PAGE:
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Review: 2011 Audi S5 Cabriolet

by Drew Johnson

Audi's luxurious droptop makes the perfect summer treat.

Looking to take advantage of the summer sun, we decided to order up a week in the Audi S5 Convertible.

Our week-long stint resulted in some pretty spectacular sunburns, but the S5 turned out to be the perfect vehicle to sooth our pains.

What is it?
Essentially a convertible version of the S4 sedan, the S5 offers buyers a nice blend of performance, comfort and style.

The S5 convertible leans a bit farther over the line of grand tourer rather than all-out sports and, unlike its V8-powered S5 coupe counterpart, the S5 drop top uses Audi's sweet 3.0-liter supercharged V6.

What's it up against?
In previous years, the S5 convertible would have gone up against the BMW M3, but Audi has reshuffled its lineup to provide a better apples-to-apples comparison. The S5 now lines up against the mid-level 335i, leaving the M3 for the Europe-only RS5.

Given the upscale nature of the Audi, potential S5 buyers will also have vehicles like the Mercedes-Benz E-Class Convertible and Volvo C70 on their shopping lists - even if those nameplates don't offer the same level of performance.

Any breakthroughs?
For better or for worse, the S5 cabrio is a bit of a technological tour de force, requiring an IT degree to operate many of the car's functions. While the third-generation of Audi's MMI is certainly the best iteration to date, it can still take your attention away from the road, which seems kind of against the point in a driver-focused car like the S5 convertible.

However, Audi's 3.0-liter supercharged V6 remains just as sensational as the first time we sampled it two years ago, and the S5's seven-speed automatic transmission is a huge leap forward from Audi's past DSG gearboxes.

How does it look?
The A5 is arguably the prettiest car in Audi's lineup - although that discussion is now clouded by the A7 - and those lines translate well to the drop-top version of the car.

The S5 gets a little more glitz and glam to set it apart from the standard car, with the S5 gaining a more sporting front end, silver capped side mirrors and Audi's signature S quad exhaust pipes.

Overall, the changes are quite subtle, and we like that. The S5 doesn't scream boy racer yet it manages to feels more special than a run-of-the-mill BMW 335i convertible.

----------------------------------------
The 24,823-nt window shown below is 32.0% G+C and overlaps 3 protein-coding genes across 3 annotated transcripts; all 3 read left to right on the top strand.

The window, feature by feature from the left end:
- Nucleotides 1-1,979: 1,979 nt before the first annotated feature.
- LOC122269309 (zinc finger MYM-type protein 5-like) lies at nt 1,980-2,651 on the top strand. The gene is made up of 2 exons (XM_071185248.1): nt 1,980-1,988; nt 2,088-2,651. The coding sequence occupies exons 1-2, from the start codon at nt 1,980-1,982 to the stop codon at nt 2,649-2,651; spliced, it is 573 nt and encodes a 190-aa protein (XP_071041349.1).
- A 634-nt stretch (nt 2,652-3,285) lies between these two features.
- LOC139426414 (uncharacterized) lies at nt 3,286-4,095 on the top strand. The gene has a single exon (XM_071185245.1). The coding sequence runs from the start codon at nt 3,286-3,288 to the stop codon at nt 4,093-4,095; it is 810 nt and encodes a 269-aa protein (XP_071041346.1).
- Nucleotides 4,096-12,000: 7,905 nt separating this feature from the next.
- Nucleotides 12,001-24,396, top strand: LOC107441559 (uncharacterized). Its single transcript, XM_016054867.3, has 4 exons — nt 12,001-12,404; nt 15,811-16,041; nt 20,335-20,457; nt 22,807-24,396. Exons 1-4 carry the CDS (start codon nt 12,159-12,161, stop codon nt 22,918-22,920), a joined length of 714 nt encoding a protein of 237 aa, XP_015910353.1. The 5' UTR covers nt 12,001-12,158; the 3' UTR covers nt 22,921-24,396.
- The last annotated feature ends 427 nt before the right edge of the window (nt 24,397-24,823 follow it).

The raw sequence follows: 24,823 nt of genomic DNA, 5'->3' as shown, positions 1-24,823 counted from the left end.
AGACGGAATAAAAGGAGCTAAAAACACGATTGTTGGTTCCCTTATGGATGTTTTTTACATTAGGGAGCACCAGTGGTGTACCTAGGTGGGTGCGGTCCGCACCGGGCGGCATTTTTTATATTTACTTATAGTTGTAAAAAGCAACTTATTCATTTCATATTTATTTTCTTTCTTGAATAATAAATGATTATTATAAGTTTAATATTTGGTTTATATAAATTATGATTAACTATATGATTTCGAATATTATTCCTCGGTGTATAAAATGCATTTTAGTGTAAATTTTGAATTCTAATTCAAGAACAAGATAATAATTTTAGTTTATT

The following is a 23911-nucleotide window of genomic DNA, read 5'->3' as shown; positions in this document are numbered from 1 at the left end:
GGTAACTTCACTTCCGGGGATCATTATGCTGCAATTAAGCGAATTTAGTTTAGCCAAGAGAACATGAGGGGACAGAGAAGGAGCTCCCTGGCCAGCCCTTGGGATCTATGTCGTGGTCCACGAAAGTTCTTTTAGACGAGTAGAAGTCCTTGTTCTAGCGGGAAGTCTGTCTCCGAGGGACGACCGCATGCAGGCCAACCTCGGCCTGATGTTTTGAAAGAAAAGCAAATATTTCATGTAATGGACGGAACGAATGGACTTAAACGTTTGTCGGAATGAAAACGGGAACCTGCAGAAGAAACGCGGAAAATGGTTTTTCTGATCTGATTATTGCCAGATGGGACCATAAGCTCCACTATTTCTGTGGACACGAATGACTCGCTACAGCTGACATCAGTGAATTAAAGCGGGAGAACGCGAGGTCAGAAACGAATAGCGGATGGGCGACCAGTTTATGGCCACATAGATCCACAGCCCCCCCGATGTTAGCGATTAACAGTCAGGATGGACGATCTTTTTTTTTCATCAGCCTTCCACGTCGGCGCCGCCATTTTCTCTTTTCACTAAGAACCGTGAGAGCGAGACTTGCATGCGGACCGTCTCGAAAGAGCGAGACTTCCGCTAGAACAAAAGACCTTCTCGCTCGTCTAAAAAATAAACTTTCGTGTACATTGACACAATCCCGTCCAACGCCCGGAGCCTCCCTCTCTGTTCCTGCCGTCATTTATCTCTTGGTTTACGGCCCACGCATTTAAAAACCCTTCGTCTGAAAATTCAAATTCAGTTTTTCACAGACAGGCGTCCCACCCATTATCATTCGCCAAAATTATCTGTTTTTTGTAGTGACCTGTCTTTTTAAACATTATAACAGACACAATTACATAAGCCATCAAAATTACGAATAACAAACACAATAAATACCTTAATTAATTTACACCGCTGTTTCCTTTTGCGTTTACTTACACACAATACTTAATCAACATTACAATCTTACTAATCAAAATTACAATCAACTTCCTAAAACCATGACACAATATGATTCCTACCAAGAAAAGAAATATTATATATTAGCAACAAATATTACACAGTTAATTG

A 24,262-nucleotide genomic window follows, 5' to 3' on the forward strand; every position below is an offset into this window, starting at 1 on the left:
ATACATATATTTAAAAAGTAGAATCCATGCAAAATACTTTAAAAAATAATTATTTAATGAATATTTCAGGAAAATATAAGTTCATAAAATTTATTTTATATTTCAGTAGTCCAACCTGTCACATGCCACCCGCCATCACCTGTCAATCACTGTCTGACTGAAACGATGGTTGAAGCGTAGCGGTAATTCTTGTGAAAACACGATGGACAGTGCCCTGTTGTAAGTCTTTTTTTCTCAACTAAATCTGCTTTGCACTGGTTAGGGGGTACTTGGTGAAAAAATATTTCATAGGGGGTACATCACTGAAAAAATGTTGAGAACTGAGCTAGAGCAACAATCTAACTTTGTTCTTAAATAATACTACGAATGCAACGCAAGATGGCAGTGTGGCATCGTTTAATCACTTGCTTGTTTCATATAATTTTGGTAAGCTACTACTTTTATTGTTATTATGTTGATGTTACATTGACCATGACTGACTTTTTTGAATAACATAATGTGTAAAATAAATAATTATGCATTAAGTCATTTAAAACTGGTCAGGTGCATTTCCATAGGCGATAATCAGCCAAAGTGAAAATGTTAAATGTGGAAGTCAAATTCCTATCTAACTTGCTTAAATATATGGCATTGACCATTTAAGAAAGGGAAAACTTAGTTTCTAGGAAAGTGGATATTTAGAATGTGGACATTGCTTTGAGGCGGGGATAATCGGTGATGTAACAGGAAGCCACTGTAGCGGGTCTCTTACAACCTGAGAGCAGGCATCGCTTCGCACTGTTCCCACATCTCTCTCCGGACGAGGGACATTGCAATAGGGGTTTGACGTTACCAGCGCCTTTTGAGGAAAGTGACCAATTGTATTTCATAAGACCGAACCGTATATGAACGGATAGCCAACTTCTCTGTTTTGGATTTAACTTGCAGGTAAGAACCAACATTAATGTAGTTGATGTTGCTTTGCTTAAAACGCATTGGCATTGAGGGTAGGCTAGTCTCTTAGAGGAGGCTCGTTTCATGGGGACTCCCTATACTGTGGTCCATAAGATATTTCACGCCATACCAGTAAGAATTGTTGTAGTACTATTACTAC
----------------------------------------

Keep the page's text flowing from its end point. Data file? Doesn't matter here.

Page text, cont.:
And the inside?
Audi has long been known for its top-notch interiors, and the S5 cabrio is no exception. Audi's didn't cut any corners on the S5's material quality and the car's fit and finish is exactly what you would expect from a $60,000-plus luxury sports car. However, the S5 comes equipped with a manual steering column adjust, which seems kind of low brow at this price point.

The S5 gains a pair of unique sport bucket front seats, and we found them to be well bolstered and comfortable enough for long journeys. The S5's rear seats are standard-issue A5, but our tester's red and black color scheme really added to the car's sporting nature.

We liked the layout of the S5's dual-binnacle gauge cluster, but questioned the spacing of the car's speedometer. An optimistic Audi engineer saw it fit to equip the S5 with a 200 mph maximum, meaning you only realistically ever use of a third of the dial's face. While there is a redundant LCD screen next to the speedometer, it's just kind of odd to glance down and see 35 mph as a merely a blip on the analog dial.

The S5 utilizes a rather unconventional center stack, which can take some time to get used to. All functions are displayed via an LCD screen atop the S5's dash, but accessing some common functions is easier said than done. For instance, the car's interior temperature and blower are controlled by the same knob, requiring a "push" to toggle between the functions. On more than one occasion we reached down to crank up the AC only to accidentally turn the heat up to 85 degrees.